Daniela Mihaylova, a lawyer who co-authored the report, said in an interview that the data showed a correlation between the timing of elections and the number of demolition orders carried out – with nationalist parties using “the general anti-Roma trend in society to motivate more voters.”
Such targeting of the Roma by the right-wing alliance of United Patriots were “part of a strategy of distraction” and a way to deflect attention from corruption scandals, said Ognyan Isaev, country facilitator for The Roma Education Fund, and a Roma rights activist.
BHC chairman Krassimir Kanev said he was shocked that residents were chased from their homes in sub-zero temperatures, and that the demolitions were hastily carried out without allowing time for residents to gather their belongings.
He said Bulgarian law required residents be given notice, time to prepare an appeal, and the right to demolish their own homes and salvage the materials.
He said the BHC had helped residents appeal the removal orders. In the meantime, the municipality was forced to stop demolishing homes until the court considers the appeal. That could take weeks, he said.
In a case brought by the BHC to the European Court of Human Rights (ECHR), the court ruled in 2012 that in seeking to evict Roma from a community in the capital Sofia, the Bulgarian authorities had violated one’s “right to respect for his private and family life, his home and his correspondence.”
Kanev said the ECHR recognized that “you cannot evict people on an arbitrary basis leaving them without any shelter.”
In 2015, the ECHR called on the Bulgarian authorities to halt forced evictions of Roma families or provide them with alternative housing, the Open Society noted at the time.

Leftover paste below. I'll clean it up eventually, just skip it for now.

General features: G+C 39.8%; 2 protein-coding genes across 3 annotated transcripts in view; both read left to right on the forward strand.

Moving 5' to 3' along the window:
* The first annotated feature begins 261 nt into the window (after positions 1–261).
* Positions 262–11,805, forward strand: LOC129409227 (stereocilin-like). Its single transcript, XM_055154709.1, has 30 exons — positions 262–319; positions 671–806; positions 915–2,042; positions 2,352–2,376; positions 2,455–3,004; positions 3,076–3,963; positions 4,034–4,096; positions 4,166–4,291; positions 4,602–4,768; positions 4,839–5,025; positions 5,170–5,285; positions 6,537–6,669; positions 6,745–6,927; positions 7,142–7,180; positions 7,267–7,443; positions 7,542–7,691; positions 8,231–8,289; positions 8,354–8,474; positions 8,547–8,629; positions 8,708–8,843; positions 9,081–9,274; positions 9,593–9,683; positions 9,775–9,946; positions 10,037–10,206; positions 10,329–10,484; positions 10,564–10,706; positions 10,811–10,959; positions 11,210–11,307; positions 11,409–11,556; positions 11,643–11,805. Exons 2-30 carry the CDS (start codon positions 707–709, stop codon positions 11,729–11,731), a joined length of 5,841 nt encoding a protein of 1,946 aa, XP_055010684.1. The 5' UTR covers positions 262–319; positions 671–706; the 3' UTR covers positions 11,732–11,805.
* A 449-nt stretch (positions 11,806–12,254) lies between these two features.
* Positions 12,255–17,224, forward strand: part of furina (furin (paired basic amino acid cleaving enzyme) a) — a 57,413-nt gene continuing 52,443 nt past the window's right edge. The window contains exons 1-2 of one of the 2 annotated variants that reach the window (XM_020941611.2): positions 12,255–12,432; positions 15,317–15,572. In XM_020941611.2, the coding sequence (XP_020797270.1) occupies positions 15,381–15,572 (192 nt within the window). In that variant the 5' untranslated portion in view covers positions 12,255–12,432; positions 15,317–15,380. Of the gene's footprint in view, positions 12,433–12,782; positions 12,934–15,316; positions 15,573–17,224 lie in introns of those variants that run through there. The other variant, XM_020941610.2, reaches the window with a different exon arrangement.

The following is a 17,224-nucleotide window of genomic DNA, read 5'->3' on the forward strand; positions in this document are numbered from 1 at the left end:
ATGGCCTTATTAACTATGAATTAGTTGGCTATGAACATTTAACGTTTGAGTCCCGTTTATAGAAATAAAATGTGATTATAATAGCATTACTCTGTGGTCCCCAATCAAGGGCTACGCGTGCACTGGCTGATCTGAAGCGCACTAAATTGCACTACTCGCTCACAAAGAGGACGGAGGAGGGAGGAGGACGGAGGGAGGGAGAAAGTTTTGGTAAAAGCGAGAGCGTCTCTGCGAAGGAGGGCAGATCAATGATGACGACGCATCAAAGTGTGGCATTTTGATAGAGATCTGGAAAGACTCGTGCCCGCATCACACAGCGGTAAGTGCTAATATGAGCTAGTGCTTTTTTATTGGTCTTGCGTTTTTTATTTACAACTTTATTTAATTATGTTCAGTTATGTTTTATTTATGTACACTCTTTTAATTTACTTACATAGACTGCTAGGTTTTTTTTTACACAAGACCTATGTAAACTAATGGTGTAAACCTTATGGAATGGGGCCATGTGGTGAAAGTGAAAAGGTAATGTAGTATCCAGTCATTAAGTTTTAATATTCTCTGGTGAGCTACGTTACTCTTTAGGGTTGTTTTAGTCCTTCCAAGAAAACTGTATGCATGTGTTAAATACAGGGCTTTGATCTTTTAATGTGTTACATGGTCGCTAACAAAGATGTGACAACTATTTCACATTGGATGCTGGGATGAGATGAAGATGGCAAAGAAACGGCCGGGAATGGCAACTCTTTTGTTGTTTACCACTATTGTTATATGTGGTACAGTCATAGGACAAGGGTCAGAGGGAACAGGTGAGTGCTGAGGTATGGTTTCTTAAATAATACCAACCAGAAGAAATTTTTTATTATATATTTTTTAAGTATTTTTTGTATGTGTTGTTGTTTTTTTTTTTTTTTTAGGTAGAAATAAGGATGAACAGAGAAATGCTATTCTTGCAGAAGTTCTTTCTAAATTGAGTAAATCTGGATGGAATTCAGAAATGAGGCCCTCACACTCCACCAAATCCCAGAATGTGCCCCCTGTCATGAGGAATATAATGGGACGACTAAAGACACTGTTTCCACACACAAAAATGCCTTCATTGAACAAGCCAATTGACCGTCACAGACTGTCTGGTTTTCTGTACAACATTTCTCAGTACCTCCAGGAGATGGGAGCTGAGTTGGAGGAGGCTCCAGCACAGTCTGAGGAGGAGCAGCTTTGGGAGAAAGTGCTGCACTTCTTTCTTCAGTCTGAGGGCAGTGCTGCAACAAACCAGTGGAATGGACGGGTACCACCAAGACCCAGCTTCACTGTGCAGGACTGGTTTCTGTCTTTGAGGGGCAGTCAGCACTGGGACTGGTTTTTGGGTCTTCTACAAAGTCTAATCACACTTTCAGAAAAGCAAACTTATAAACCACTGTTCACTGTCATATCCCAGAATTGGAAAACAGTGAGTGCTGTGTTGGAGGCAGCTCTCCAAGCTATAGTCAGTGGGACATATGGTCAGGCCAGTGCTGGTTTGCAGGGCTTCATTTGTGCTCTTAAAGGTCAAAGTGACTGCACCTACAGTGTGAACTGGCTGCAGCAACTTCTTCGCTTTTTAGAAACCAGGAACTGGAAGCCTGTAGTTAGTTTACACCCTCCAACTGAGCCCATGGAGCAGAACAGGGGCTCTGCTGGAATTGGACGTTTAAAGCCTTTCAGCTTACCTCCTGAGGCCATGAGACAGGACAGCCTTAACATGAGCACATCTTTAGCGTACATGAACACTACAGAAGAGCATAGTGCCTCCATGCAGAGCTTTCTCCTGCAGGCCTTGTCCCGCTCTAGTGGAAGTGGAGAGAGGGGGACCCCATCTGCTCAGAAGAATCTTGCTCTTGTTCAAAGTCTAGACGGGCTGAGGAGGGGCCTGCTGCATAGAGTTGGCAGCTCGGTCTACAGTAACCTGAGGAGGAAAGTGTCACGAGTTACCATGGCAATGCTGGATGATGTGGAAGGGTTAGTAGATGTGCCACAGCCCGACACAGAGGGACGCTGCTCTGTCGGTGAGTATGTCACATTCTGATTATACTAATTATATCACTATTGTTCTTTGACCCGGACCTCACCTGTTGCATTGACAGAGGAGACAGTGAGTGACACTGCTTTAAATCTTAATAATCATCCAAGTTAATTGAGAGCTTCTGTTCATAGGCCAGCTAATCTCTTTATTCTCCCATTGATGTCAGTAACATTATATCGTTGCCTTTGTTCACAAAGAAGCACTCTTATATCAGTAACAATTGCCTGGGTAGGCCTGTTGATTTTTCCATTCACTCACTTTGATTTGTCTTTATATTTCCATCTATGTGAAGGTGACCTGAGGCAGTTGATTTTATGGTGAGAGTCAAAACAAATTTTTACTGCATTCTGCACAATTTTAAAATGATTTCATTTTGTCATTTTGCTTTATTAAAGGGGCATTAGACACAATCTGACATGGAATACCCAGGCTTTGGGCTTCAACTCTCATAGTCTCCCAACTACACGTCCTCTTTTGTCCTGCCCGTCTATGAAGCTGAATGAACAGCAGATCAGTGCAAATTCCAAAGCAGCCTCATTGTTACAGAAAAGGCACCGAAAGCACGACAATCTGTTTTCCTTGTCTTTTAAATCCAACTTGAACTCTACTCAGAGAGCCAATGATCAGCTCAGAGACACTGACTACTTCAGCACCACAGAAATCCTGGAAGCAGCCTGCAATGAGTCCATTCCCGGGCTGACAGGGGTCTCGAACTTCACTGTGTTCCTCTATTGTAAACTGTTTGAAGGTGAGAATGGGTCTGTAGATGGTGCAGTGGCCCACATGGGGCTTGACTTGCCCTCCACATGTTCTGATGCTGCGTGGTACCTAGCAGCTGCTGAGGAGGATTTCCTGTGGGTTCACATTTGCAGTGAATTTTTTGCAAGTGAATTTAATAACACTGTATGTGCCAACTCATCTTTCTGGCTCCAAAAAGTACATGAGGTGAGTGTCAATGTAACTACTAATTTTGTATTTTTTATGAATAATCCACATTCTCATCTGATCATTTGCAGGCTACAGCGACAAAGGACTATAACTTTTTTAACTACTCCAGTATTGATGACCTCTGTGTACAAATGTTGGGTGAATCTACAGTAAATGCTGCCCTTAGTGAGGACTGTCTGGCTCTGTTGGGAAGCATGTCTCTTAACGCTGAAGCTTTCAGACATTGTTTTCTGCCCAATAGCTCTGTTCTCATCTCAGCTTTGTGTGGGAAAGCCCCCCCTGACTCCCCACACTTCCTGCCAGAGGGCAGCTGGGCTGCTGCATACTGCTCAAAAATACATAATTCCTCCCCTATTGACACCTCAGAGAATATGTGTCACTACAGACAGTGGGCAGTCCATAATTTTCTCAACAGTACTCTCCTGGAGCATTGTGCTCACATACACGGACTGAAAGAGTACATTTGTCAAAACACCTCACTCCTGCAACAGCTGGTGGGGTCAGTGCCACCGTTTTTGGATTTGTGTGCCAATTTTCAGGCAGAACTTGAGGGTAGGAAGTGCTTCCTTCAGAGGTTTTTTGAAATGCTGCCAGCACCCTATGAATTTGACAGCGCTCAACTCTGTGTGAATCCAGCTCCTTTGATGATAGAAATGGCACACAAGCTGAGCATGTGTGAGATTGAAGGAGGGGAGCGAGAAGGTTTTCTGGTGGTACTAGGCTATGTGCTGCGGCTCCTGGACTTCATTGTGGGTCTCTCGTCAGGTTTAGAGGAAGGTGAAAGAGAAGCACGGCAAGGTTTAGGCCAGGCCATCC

However, they have repeatedly failed to do so, said Kanev.
Meanwhile, he added, a number of other cases brought by Roma are pending adjudication at the ECHR.
‘Nowhere to Go’
Angelova said she had lived in her home since childhood.
But, said the mayor of Voyvodinovo, Dimitar Tosev – a former police chief – the land belonged to the municipality, and the Roma families had been warned they would have to move.
And, he added, villagers had demanded the municipality solve what they regarded as a long-standing problem.
“There have been a lot of issues – issues like integration,” he said.
“(Villagers) wanted to see action from the municipality,” he told the Thomson Reuters Foundation, adding that the Roma had been left alone until the fight sparked outrage, and he felt compelled to act.
Those whose homes had been demolished, he said, “have places to go, and they will go where they should go.”
In Angelova’s case, she headed to Plovdiv’s Stolipinovo district, where 50,000 people inhabit densely-packed apartment blocks and small houses.
She and her family are staying at a friend’s apartment that is now crowded with 18 people.
In the village, she said, she and her Roma neighbors worked on an occasional basis earning 2.50 Bulgarian levs ($1.45) an hour harvesting crops. There she had a home and a life.
“(Now) we have nowhere to go, we have no work and no money … I don’t know how I will survive,” she said.